Summary of Speech at Carrollton, Illinois, 28 August 18541
Messrs.[Messieurs] Editors:
Our friend and candidate the Hon. T. L. Harris, is with us. The democracy of old Greene have had a glorious time, notwithstanding the fatigne of a hard drive, and the thermometer at 96 in the shade, our candidate opened the political campaign with an assurance and self reliance in his ability to meet his opponent in a discussion of political questions that are now before the people, and well and truly did he acquit himself. I have neither time nor ability to give you the faintest idea of the masterly manner with which he handled his subject, and with what ease, grace and eloquence he proved beyond cavil the origin and intention of those who augmented the slavery agitation, and by whom it was done, when and where it was consummated, and for what purpose they now agitate the repeal of so much of the Kansas and Nebraska bill as relates to the Missourl compromise; all and every point of the subject matter under discussion was brought fairly before the people. The gentlemanly and dignified manner towards his opponent won even the respect and esteem of his bitter political enemies.
You will, undoubtedly, ask if the Hon. R. Yates was present. I am very sorry to have to answer you in the negative; and the abolitionists and whigs seemed very much chargrined, until they learned that their candidate was sick, and that Esq.[Esquire] Lincoln, his proxy, was on hand. True, his proxy was with us, and spoke two and a half hours; and, from the most prominent indications manifested by the abolitionists and whigs, I do candidly think they were very much disappointed, for he was for the restoration the Missouri compromise, which did not please near all the Clay whigs; and he was against the repeal of the fugitive slave law, which was very unsatisfactory to the abolitionists but take his speech all in all, I do believe it was as great a medley of matter as ever a man presented for the consideration of a congregation of free men.
I cannot give you a better or more definite idea how the people received it than by repeating what an old democrat observed, after listening very patiently to Lincoln for one hour. He said he would “go home, for that fellow wasn’t hurting any!2
In the evening Mr. Harris replied to him, to the entire satisfaction of the democracy, and quite a number of very influential Clay whigs.3
1The Democratic Illinois State Register published this summary of Abraham Lincoln’s speech as a letter to the editors from “Vindex.” The Daily Alton Telegraph published another summary of the speech.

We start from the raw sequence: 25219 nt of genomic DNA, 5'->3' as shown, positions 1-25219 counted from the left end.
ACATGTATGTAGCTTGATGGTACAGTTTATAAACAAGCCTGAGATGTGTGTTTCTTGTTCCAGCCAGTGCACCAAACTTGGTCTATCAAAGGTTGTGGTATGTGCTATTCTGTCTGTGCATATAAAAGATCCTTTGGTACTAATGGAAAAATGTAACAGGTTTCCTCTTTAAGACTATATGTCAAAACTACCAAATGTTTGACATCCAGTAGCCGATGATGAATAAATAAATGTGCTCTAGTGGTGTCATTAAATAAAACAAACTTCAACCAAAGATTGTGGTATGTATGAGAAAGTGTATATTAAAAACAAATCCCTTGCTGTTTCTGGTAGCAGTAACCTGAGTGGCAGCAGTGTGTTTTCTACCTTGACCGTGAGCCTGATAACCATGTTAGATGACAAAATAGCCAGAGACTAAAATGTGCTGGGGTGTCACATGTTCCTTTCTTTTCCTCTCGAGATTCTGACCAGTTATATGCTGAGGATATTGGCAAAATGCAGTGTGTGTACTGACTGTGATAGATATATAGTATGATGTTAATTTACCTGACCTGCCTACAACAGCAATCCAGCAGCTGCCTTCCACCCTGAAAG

2Passage of the Kansas-Nebraska Act and its effective repeal of the Missouri Compromise reawakened Lincoln’s passion for politics, and he threw himself into the congressional election campaign in the fall of 1854, crisscrossing the state to deliver speeches against the Kansas-Nebraska Act and in support of Richard Yates and anti-Nebraska candidates. Thomas L. Harris was challenging Yates, the incumbent, for the seat representing the Sixth Illinois Congressional District.
In a letter of August 28, 1854 to Harris printed in the Illinois Daily Journal, Yates wrote that Harris’ notification of his plan to begin the congressional campaign with a speech in Carrollton had arrived too late for Yates to attend. As Lincoln was at that moment with Yates in Jacksonville following a speech of his own in Winchester, Yates proposed to send Lincoln to speak in his place, with the intention that Lincoln would speak on the Kansas-Nebraska Act and not defend or attack either candidate. Lincoln had returned to Springfield by August 30.
David Herbert Donald, Lincoln (New York: Simon & Schuster, 1995), 167-73; Autobiography of Abraham Lincoln Written for John L. Scripps; Abraham Lincoln to Richard Yates; Illinois Daily Journal (Springfield), 1 September 1854, 2:2; Summary of Speech at Winchester, Illinois; The Lincoln Log: A Daily Chronology of the Life of Abraham Lincoln, 9 August 1854,; 28 August 1854,; 30 August 1854,
3In the general election held in November 1854, Harris defeated Yates by 200 votes, garnering 50.5 percent of the vote to Yates’ 49.5 percent.
Howard W. Allen and Vincent A. Lacey, eds., Illinois Elections, 1818-1990 (Carbondale and Edwardsville: Southern Illinois University Press, 1992), 10.

Printed Document, 1 page(s), Illinois State Register, (Springfield, IL), 1 September 1854, 2:4.